US senator urges further action against bank
A LEADING US senator has asked other regulators to find the “backbone” to take action against Standard Chartered following the London-based bank’s $340 million settlement in New York over sanctions breaches with Iran.
Carl Levin said yesterday the steps taken by the New York Department of Financial Services (DFS) that had forced Standard Chartered to agree to the civil penalty showed it was not necessary to go through years of negotiation.
“The agency . . . showed that holding a bank accountable for past misconduct doesn’t need to take years of negotiation over the size of the penalty: it simply requires a regulator with backbone to act,” said Levin, who last month in a gruelling public hearing accused HSBC of a “pervasively polluted” culture in laundering money for drug cartels and terrorists.
Standard Chartered’s share price rose on the FTSE 100 yesterday even as the bank attempted to broker a settlement with other regulators.
It could face further fines from the US justice department and the US treasury, which are both investigating sanctions breaches that allegedly took place between 2001 and 2007.
Settlements could come as soon as next week.
Annemarie McAvoy, a former federal prosecutor who is now a professor at Fordham Law School in New York, said the pressure was on after the DFS moved alone to level charges.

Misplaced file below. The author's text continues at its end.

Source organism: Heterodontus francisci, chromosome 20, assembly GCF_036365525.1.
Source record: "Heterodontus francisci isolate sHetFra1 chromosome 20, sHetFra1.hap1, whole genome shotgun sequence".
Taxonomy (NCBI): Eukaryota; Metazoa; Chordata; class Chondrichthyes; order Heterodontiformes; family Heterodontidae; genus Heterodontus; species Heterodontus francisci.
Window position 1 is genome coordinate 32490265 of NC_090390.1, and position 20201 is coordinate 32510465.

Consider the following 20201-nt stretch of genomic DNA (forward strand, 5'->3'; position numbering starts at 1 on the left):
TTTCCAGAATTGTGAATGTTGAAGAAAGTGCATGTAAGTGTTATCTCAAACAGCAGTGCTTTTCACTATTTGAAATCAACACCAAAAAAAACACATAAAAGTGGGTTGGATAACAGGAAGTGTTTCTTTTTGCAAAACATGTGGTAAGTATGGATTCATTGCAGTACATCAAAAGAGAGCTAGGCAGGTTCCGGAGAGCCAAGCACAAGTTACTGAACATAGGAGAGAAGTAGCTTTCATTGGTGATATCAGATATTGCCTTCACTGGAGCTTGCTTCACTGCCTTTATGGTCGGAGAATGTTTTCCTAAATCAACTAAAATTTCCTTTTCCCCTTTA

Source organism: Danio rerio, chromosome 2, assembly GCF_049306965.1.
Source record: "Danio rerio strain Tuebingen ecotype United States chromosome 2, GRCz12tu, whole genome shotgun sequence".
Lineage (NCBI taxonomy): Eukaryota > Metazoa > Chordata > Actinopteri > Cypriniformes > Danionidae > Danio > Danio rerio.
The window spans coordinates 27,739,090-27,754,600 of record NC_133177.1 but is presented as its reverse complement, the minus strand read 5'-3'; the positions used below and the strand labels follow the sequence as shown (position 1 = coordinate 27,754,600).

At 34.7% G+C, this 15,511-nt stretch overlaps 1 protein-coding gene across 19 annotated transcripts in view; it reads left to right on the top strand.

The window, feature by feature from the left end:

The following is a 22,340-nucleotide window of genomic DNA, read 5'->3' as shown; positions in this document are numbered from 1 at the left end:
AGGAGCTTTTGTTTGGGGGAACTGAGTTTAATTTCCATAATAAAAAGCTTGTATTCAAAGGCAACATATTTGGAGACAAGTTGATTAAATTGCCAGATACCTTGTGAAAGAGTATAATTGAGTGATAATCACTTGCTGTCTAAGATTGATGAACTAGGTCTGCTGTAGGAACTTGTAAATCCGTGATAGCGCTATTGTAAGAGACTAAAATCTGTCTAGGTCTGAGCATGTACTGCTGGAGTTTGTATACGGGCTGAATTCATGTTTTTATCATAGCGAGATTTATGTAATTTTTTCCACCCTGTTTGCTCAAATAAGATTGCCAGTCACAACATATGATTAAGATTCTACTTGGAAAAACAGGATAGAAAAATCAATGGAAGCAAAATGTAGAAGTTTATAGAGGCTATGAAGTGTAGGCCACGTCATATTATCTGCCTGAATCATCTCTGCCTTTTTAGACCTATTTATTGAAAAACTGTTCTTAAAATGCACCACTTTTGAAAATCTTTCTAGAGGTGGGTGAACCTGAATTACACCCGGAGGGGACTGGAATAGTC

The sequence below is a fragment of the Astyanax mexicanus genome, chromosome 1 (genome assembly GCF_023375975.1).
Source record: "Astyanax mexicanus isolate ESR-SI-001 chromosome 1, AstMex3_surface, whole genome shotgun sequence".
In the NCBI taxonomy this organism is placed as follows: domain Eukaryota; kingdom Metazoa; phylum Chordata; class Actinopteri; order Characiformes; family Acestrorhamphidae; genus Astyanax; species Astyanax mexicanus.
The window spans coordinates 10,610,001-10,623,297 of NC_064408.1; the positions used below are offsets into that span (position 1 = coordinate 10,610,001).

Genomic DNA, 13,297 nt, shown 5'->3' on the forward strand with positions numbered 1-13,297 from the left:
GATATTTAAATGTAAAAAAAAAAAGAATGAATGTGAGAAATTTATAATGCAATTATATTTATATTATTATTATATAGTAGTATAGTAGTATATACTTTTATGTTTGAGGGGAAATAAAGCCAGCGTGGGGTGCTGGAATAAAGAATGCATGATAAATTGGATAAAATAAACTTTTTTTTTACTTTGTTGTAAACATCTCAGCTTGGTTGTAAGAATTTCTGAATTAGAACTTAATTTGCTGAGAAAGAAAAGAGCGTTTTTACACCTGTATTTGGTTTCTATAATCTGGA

“Given that New York extracted $340 million, the other regulators will undoubtedly have to come up with similar resolutions,” she said.
Even though the bank’s shares rose 4 per cent to £14.26, chief executive Peter Sands remains under pressure, as they have slumped from £16 since the DFS made the damning charges last Monday.
Benjamin Lawsky, head of the DFS, claimed that Standard Chartered schemed to hide 60,000 transactions, valued at about $250 billion, that breached sanctions with Iran.
Mr Sands admitted to only 300 such breaches, at a value of about $14 million.
Anthony Sabino, a law professor at St John’s University in New York, said Standard Chartered was “far from out of the woods”, but he expected federal investigations to continue in a more low-key manner. He said Lawsky had acted “like the Lone Ranger”. – (Guardian service)